Tigers reproduce sexually. Although they are known to mate year-round, breeding usually peaks between November and April. Their gestation period is 16 weeks. A litter usually consists of between three to four cubs which are raised alone by the mother; the father plays no role in the upbringing.

Tiger cubs generally leave their den with their mother at about 8 weeks old and are independent at 18 months. They stay with their mothers, however, for over two years.

Full grown Bengal Tiger watching over his Cub
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Conservation Status

Tigers are listed as an endangered species. Fewer than 3,200 tigers remain in the wild. More than half of those tigers live in the forests of India. The primary threats facing tigers include poaching, habitat loss, dwindling prey populations. Although protected areas have been established for tigers, illegal killings still take place mainly for their skins and use in traditional Chinese medical practices.

Although most of their historical range has been destroyed, research suggests tigers living in the Indian sub-continent are still genetically strong. This indicates that, with appropriate conservation and protection in place, tigers do have the capacity to rebound as a species. In India, it is illegal to shoot tigers or trade in their skins or other body parts.

Subspecies

There are five subspecies of tigers alive today and every one of these subspecies is classified as endangered. The five subspecies of tigers include Siberian tigers, Bengal tigers, Indochinese tigers, South China tigers, and Sumatran tigers. There are also three additional subspecies of tigers that have gone extinct during the past sixty years. The extinct subspecies include Caspian tigers, Javan tigers, and Bali tigers.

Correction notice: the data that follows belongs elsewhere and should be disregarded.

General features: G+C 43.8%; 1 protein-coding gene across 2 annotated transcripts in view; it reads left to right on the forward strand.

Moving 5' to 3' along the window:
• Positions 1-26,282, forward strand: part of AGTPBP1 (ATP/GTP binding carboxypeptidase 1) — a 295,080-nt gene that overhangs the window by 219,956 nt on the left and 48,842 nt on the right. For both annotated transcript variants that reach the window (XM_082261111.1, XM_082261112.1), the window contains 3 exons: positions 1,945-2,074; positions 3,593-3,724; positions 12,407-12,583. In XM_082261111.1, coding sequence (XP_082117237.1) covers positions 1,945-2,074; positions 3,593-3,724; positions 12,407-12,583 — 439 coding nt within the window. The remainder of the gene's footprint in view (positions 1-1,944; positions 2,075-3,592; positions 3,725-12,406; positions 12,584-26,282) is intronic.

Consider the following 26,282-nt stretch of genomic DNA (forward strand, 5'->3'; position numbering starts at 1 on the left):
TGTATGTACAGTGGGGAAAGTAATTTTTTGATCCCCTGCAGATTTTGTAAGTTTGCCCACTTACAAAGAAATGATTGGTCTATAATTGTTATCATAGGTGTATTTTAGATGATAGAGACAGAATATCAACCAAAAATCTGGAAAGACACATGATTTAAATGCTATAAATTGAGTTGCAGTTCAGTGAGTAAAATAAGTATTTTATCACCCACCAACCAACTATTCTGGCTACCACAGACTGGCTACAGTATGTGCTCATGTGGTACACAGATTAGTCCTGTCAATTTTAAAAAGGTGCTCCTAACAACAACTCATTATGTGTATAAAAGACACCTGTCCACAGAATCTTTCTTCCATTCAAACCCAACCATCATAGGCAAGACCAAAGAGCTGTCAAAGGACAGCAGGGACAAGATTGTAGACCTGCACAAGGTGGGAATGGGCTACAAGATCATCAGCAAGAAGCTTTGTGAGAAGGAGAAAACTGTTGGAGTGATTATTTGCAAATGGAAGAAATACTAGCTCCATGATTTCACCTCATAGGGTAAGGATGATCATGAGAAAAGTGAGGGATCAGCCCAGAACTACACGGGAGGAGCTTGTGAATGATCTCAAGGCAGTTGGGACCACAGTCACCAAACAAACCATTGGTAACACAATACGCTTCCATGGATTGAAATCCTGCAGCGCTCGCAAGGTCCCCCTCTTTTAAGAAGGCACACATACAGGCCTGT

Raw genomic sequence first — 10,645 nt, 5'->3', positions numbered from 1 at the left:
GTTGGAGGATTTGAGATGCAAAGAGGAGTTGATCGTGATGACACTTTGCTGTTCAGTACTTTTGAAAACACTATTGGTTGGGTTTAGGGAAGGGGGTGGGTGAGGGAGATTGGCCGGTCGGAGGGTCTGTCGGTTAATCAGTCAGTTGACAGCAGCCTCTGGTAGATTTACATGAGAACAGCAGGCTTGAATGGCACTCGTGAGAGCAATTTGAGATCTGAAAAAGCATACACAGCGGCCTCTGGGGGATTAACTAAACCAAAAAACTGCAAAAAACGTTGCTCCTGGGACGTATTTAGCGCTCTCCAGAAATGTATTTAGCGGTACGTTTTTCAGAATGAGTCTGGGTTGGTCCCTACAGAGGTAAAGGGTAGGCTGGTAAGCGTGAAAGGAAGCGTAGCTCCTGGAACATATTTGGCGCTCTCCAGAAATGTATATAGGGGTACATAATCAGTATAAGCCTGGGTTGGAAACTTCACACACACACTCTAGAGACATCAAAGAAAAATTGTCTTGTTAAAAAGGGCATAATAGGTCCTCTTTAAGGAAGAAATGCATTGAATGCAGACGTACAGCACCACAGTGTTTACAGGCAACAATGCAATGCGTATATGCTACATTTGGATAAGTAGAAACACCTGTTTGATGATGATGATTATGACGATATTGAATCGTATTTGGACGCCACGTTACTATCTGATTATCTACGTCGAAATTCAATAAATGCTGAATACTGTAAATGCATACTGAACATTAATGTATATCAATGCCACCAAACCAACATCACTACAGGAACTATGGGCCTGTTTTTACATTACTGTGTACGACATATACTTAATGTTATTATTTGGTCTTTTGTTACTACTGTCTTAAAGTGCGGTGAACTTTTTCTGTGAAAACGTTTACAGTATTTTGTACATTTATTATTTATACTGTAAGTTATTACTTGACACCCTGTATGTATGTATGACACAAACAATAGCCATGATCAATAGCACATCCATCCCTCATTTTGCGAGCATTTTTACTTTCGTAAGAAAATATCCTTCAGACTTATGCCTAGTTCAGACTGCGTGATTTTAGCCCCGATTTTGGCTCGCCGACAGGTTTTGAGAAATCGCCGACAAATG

Tigers and Humans

Human beings have been fascinated by tigers for millennia. Tiger images first appeared as a cultural symbol nearly 5,000 years ago in the area now known as Pakistan. Tigers were part of the games in the Roman Colosseum.
While tigers can and will attack a human being if they are threatened or unable to find food elsewhere, tiger attacks are relatively rare. Most man-eating tigers are older or incapacitated, and thus unable to chase down or overpower larger prey.

Evolution

Modern cats first appeared about 10.8 million years ago. The ancestors of tigers, along with those of jaguars, leopards, lions, snow leopards, and clouded leopards, split off from the other ancestral cat lineages early in the evolution of the cat family and today form what is known as the Panthera lineage. Tigers shared a common ancestor with snow leopards that lived about 840,000 years ago.

Sources

  • “Basic Facts About Tigers.” Defenders of Wildlife, 10 Jan. 2019, defenders.org/tiger/basic-facts.
  • “Tiger Facts.” National Geographic, 2 Aug. 2015, www.nationalgeographic.com.au/animals/tiger-facts.aspx.
  • “Where Do Tigers Live? And Other Tiger Facts.” WWF, World Wildlife Fund.